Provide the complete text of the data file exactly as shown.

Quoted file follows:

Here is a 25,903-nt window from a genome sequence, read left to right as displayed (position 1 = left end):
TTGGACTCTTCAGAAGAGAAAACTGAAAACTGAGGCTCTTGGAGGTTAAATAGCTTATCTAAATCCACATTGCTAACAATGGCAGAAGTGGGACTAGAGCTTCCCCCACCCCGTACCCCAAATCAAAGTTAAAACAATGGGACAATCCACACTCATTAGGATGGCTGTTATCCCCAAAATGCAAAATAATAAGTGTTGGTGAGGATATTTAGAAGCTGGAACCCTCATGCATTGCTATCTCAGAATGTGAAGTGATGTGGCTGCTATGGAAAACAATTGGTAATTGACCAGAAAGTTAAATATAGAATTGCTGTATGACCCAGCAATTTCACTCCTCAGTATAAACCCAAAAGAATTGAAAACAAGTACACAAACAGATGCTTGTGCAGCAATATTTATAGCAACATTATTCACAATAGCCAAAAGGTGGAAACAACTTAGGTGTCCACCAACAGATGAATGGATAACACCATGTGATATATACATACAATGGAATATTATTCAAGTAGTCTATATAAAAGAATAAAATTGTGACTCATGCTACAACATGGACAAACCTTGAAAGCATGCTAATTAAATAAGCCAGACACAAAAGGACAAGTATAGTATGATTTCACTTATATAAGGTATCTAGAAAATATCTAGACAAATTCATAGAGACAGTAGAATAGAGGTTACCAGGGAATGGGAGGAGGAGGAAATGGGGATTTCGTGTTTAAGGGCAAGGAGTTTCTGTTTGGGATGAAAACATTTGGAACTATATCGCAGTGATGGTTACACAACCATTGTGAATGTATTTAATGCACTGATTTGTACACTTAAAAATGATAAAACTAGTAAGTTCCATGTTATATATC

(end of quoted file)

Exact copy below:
Here is a 25,903-nt window from a genome sequence, read left to right as displayed (position 1 = left end):
TTGGACTCTTCAGAAGAGAAAACTGAAAACTGAGGCTCTTGGAGGTTAAATAGCTTATCTAAATCCACATTGCTAACAATGGCAGAAGTGGGACTAGAGCTTCCCCCACCCCGTACCCCAAATCAAAGTTAAAACAATGGGACAATCCACACTCATTAGGATGGCTGTTATCCCCAAAATGCAAAATAATAAGTGTTGGTGAGGATATTTAGAAGCTGGAACCCTCATGCATTGCTATCTCAGAATGTGAAGTGATGTGGCTGCTATGGAAAACAATTGGTAATTGACCAGAAAGTTAAATATAGAATTGCTGTATGACCCAGCAATTTCACTCCTCAGTATAAACCCAAAAGAATTGAAAACAAGTACACAAACAGATGCTTGTGCAGCAATATTTATAGCAACATTATTCACAATAGCCAAAAGGTGGAAACAACTTAGGTGTCCACCAACAGATGAATGGATAACACCATGTGATATATACATACAATGGAATATTATTCAAGTAGTCTATATAAAAGAATAAAATTGTGACTCATGCTACAACATGGACAAACCTTGAAAGCATGCTAATTAAATAAGCCAGACACAAAAGGACAAGTATAGTATGATTTCACTTATATAAGGTATCTAGAAAATATCTAGACAAATTCATAGAGACAGTAGAATAGAGGTTACCAGGGAATGGGAGGAGGAGGAAATGGGGATTTCGTGTTTAAGGGCAAGGAGTTTCTGTTTGGGATGAAAACATTTGGAACTATATCGCAGTGATGGTTACACAACCATTGTGAATGTATTTAATGCACTGATTTGTACACTTAAAAATGATAAAACTAGTAAGTTCCATGTTATATATC